Workforce development is further enhanced by the TSA Associates Program, which continues to provide TSA’s frontline workforce the opportunity to receive a TSA Certificate of Achievement in Homeland Security upon the completion of three core courses offered at community colleges across the country. More than 2,500 officers have enrolled since the program’s inception. Today, the program is represented by employees in all 50 States with more than 70 airports and 60 community colleges participating in the program. TSA has also implemented employee development initiatives like the Leaders at Every Level (LEL), through which TSA identifies high-performing employees and fosters commitments to excellence and teamwork. The implementation of a new four-tier performance management program for non-TSOs enables the workforce to actively engage in developing their annual performance goals in collaboration with their supervisors, while promoting two-way communication between employees and their supervisors throughout the performance year. Providing a mechanism to proactively identify opportunities to improve their performance has increased employee morale.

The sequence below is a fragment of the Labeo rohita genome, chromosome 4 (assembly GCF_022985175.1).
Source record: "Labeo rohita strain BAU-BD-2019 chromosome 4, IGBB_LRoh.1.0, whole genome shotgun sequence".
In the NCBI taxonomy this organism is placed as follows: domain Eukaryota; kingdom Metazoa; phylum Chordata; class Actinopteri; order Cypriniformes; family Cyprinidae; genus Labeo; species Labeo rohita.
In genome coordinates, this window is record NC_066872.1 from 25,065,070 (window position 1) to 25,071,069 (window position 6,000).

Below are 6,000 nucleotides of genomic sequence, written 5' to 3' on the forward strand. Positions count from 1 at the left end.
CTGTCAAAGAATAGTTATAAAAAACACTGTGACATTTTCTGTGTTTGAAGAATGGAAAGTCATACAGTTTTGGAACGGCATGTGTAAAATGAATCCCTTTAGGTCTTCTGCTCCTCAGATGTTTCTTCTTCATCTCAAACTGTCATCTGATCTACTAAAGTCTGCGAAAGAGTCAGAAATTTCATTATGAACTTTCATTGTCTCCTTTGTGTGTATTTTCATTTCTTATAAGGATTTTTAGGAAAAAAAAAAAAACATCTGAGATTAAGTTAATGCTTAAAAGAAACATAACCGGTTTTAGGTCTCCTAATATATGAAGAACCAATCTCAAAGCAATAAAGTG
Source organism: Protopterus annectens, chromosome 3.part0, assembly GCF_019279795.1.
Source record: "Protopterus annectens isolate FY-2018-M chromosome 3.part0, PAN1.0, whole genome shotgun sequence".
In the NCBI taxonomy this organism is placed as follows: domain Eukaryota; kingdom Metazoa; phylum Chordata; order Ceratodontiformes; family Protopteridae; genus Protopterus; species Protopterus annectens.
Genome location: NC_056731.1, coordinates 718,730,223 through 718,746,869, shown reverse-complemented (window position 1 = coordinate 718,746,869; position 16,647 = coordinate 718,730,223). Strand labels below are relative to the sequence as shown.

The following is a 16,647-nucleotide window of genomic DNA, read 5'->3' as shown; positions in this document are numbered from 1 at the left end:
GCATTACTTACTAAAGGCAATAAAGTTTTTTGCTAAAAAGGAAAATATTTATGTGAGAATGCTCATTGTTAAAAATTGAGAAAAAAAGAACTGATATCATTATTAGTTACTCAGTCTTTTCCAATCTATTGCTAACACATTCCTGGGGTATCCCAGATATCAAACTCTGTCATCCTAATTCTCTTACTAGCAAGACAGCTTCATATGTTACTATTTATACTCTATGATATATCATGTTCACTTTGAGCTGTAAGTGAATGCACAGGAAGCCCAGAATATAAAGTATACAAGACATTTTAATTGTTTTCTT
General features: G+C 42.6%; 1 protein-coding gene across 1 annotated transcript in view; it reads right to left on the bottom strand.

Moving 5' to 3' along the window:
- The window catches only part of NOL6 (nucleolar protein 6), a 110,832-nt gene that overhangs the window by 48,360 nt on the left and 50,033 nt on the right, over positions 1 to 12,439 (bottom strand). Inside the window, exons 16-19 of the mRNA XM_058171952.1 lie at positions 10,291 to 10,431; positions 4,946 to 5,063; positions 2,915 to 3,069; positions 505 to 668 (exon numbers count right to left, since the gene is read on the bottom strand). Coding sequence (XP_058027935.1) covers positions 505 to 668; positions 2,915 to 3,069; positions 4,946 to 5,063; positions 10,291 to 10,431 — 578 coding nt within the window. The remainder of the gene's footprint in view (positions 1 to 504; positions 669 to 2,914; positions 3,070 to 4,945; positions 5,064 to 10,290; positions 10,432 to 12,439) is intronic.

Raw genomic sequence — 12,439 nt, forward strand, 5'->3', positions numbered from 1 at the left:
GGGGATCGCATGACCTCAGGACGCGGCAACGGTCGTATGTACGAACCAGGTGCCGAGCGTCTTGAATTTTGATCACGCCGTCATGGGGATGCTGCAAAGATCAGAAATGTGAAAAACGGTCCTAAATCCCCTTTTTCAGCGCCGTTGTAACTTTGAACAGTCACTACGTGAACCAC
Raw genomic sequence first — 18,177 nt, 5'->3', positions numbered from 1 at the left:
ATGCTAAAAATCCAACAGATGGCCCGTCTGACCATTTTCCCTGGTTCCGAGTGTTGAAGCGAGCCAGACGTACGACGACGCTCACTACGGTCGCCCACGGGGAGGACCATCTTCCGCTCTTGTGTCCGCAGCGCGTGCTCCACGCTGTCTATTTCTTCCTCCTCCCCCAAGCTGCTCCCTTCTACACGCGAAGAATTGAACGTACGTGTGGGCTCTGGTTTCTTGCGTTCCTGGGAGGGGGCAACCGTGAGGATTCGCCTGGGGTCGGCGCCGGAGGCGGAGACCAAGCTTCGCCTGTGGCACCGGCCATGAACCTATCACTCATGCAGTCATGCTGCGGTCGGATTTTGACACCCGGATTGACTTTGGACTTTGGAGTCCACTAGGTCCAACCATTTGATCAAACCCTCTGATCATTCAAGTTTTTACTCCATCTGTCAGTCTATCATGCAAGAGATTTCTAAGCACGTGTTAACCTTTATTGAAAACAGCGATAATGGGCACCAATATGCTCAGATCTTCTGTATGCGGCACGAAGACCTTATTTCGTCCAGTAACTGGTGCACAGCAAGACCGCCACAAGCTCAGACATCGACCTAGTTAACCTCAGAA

It is not enough to train and engage our workforce – we must hold everyone accountable in the success of our mission. Administrator Pistole, shortly after coming to TSA, established the Office of Professional Responsibility (OPR) to ensure that allegations of misconduct are thoroughly investigated and that discipline is appropriate and fair across the agency. OPR ensures that our workforce is treated fairly by removing people that do not meet the high standards of integrity that our mission requires.

Efficiencies Improve Organization, Management

Over the past year, TSA has announced several enhancements to its headquarters functions to improve the agency’s overall security posture. For example, to support a more effective means of vetting functions with the operational use of intelligence information, we merged the Office of Intelligence with Secure Flight and the Office of Transportation Threat Assessment and Credentialing. This change allows TSA to more effectively identify potential threats posed by airline passengers and transportation workers across all vetted populations.